Supreme Court Rules GPS Monitoring of Sex Offenders is a Fourth Amendment Search

Beginning in the mid-2000s numerous states adopted “Jessica’s” laws requiring GPS monitoring of certain sex offenders.  These statutes have been challenged on a number of grounds—including that they violate the Fourth Amendment’s prohibition against unreasonable searches.  Eight states, including North Carolina, monitor sex offenders for life.

The Supreme Court ruling that GPS monitoring of certain sex offenders is a Fourth Amendment search doesn’t invalidate these statutes.  But if the lower court—and ultimately the Supreme Court—rule GPS monitoring is an unreasonable Fourth Amendment search—state statutes nationwide could be unconstitutional.

In a per curiam (unauthored) opinion the Supreme Court concluded in Grady v. North Carolina that satellite-based monitoring (SBM) for a recidivist sex offender is a “search” within the meaning of the Fourth Amendment.  The Court left it to the Fourth Circuit to decide whether it is an unreasonable, and therefore unconstitutional, search.

Torrey Dale Grady argued that North Carolina’s monitoring program for recidivist sex offenders, which would force him to wear a tracking devise at all times, violated his Fourth Amendment right to be free from unreasonable searches and seizures.  The Fourth Circuit distinguished Grady’s case from United States v. Jones, where the Supreme Court held that installing and monitoring a GPS devise on a suspect’s car is a Fourth Amendment search, based on circuit precedent that SBM monitoring is civil proceeding and not criminal investigation.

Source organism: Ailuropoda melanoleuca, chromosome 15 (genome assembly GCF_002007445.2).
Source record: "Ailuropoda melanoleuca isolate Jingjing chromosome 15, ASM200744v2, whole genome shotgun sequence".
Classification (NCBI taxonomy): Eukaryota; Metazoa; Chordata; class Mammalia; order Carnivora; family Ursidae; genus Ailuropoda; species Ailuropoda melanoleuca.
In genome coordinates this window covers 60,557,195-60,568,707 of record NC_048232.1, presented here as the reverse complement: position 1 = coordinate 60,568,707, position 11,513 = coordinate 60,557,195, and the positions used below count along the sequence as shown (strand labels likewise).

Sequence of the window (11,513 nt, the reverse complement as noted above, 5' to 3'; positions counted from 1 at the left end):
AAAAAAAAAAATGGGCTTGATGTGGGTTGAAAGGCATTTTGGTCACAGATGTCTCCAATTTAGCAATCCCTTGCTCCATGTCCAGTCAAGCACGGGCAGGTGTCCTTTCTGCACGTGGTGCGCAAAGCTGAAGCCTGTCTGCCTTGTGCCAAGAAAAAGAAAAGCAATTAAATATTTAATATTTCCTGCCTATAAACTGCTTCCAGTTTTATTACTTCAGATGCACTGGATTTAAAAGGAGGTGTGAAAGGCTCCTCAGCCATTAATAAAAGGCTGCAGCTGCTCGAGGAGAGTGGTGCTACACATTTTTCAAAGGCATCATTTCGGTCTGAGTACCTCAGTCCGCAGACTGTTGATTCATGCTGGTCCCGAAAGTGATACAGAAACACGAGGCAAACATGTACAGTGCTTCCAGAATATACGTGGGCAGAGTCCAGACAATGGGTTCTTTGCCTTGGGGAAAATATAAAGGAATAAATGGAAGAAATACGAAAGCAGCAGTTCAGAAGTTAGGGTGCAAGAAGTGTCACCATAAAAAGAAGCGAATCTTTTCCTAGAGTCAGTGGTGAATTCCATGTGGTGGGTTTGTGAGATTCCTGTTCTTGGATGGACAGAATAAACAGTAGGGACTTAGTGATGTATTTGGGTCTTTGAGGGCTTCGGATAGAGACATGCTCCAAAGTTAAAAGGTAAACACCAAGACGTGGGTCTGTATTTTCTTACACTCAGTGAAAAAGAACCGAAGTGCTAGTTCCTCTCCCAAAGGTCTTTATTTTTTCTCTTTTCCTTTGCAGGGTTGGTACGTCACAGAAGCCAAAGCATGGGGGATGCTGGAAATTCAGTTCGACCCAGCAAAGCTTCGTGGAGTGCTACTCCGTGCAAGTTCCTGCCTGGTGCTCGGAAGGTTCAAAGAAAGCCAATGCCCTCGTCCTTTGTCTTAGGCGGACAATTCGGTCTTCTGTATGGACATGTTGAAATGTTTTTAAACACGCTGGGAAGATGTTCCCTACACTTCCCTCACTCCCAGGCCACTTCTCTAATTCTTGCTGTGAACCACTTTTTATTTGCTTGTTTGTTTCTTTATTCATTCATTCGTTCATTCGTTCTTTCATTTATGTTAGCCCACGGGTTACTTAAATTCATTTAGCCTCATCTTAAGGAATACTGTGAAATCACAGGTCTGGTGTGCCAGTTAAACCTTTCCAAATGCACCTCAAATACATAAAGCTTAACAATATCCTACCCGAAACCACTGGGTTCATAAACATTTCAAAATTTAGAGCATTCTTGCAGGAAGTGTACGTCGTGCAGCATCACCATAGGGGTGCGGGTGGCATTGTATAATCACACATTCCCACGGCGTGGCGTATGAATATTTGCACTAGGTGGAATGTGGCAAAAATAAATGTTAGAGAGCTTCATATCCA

The Court relied on United States v. Jones and Florida v. Jardines, where a “drug-sniffing dog nose[d] around a suspect’s front porch” to conclude a search occurred in this case.  In all three cases the government physically occupied private property to obtain information.  The fact that North Carolina’s SBM program was civil did not matter because “the government’s purpose in collecting information does not control whether the method of collection constitutes a search.”

It is possible that the Fourth Circuit’s ruling on the reasonableness of this search will end up at the Supreme Court as well.